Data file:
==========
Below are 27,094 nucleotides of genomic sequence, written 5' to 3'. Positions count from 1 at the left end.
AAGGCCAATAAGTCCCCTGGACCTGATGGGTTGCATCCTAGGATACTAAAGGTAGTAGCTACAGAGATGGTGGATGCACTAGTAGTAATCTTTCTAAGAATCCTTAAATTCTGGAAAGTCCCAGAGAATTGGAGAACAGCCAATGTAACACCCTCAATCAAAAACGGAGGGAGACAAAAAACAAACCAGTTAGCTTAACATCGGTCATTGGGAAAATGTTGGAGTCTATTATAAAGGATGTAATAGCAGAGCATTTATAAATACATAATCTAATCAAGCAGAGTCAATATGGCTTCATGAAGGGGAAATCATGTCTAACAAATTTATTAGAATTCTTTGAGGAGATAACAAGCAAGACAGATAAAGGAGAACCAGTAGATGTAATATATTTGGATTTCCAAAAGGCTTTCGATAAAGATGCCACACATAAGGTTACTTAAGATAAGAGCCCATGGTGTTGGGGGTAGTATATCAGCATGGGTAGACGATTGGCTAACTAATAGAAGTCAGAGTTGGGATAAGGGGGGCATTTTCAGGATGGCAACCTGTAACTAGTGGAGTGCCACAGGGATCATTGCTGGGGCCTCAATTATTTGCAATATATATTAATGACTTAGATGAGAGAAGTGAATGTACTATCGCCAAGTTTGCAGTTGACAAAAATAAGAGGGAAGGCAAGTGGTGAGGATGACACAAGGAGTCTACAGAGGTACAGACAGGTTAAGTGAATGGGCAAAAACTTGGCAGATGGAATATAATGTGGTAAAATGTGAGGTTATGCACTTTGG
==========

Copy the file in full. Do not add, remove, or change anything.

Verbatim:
Below are 27,094 nucleotides of genomic sequence, written 5' to 3'. Positions count from 1 at the left end.
AAGGCCAATAAGTCCCCTGGACCTGATGGGTTGCATCCTAGGATACTAAAGGTAGTAGCTACAGAGATGGTGGATGCACTAGTAGTAATCTTTCTAAGAATCCTTAAATTCTGGAAAGTCCCAGAGAATTGGAGAACAGCCAATGTAACACCCTCAATCAAAAACGGAGGGAGACAAAAAACAAACCAGTTAGCTTAACATCGGTCATTGGGAAAATGTTGGAGTCTATTATAAAGGATGTAATAGCAGAGCATTTATAAATACATAATCTAATCAAGCAGAGTCAATATGGCTTCATGAAGGGGAAATCATGTCTAACAAATTTATTAGAATTCTTTGAGGAGATAACAAGCAAGACAGATAAAGGAGAACCAGTAGATGTAATATATTTGGATTTCCAAAAGGCTTTCGATAAAGATGCCACACATAAGGTTACTTAAGATAAGAGCCCATGGTGTTGGGGGTAGTATATCAGCATGGGTAGACGATTGGCTAACTAATAGAAGTCAGAGTTGGGATAAGGGGGGCATTTTCAGGATGGCAACCTGTAACTAGTGGAGTGCCACAGGGATCATTGCTGGGGCCTCAATTATTTGCAATATATATTAATGACTTAGATGAGAGAAGTGAATGTACTATCGCCAAGTTTGCAGTTGACAAAAATAAGAGGGAAGGCAAGTGGTGAGGATGACACAAGGAGTCTACAGAGGTACAGACAGGTTAAGTGAATGGGCAAAAACTTGGCAGATGGAATATAATGTGGTAAAATGTGAGGTTATGCACTTTGG